One of the biggest challenges, however, that part-time work entails, is being able to maintain a financial budget. This holds especially for women making huge life transitions – motherhood, marriage, divorce and so on. Also, it is difficult to get assistance from a knowledgeable and consistent source when you are working only part-time and not earning much by conventional forms, because financial advisors might charge hefty fees.
Fea Money – Moving Forward
Our female-focused banking app is here to solve these pertinent issues for women who wish to take control of their finances and success. The ambit is large – we cater to anyone who identifies themselves as a woman in a way that is significant to them – trans women, non-binary, gender nonconforming and many others.
What we help you take care of includes every aspect of your financial health – bill payments, foreign exchange transfers, budgets, decision-making and tailored investment products. Our regularly updated interactive analytics help you make smart moves and automatic savings. Besides, our large accessible community can help you with female money matters through anonymous chats, relevant content and more.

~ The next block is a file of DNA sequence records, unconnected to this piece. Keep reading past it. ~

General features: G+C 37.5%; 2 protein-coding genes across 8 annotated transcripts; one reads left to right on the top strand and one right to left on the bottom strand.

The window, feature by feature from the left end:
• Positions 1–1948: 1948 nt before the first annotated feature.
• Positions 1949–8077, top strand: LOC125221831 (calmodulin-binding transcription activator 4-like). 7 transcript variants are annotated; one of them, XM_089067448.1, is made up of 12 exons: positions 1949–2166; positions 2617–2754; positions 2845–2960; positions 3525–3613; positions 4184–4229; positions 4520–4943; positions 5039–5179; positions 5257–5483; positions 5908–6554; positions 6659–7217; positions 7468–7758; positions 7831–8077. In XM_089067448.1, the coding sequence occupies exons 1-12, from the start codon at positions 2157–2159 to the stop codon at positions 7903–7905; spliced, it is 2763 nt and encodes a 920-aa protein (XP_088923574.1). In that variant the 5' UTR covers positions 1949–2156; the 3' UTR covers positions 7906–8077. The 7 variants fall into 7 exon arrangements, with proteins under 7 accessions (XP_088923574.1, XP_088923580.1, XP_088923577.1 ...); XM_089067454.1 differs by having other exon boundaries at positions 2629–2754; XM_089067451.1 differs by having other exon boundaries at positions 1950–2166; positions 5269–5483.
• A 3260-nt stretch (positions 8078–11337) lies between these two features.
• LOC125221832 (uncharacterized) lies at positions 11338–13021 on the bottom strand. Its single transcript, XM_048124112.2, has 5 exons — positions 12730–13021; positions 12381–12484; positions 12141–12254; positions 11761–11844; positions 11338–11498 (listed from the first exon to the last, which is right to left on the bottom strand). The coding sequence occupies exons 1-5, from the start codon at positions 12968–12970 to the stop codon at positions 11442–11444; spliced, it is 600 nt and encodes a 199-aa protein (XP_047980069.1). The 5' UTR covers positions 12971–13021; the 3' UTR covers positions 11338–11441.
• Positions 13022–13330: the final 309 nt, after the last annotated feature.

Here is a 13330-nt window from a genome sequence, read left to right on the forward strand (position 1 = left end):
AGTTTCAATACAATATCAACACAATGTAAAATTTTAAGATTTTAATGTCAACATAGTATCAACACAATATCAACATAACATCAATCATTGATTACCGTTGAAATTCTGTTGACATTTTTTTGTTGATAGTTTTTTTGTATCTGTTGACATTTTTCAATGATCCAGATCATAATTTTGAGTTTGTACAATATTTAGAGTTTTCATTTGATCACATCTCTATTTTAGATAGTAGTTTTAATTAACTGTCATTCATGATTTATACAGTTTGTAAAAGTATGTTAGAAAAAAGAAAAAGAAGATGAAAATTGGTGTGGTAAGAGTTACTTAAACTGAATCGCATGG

The silver lining
One cannot deny that part-time work culture lends tremendous control in terms of adhering to work hours and/or the number of hours one wishes to work each day. Part-time work is highly appropriate for women who cannot join full-time work, say, immediately after childbirth, attending a sick family member or other pressing situations.
The other merit of part-time work for women is that a driven individual can pursue, apart from their full-time job, a role of choice for some time in the day. It not only provides them with added financial incentives but may also lend them greater personal satisfaction and happiness, especially if it is driven by hobbies, skills and interests. No wonder, financial empowerment and success play an all-round role in women's development, both personally and societally.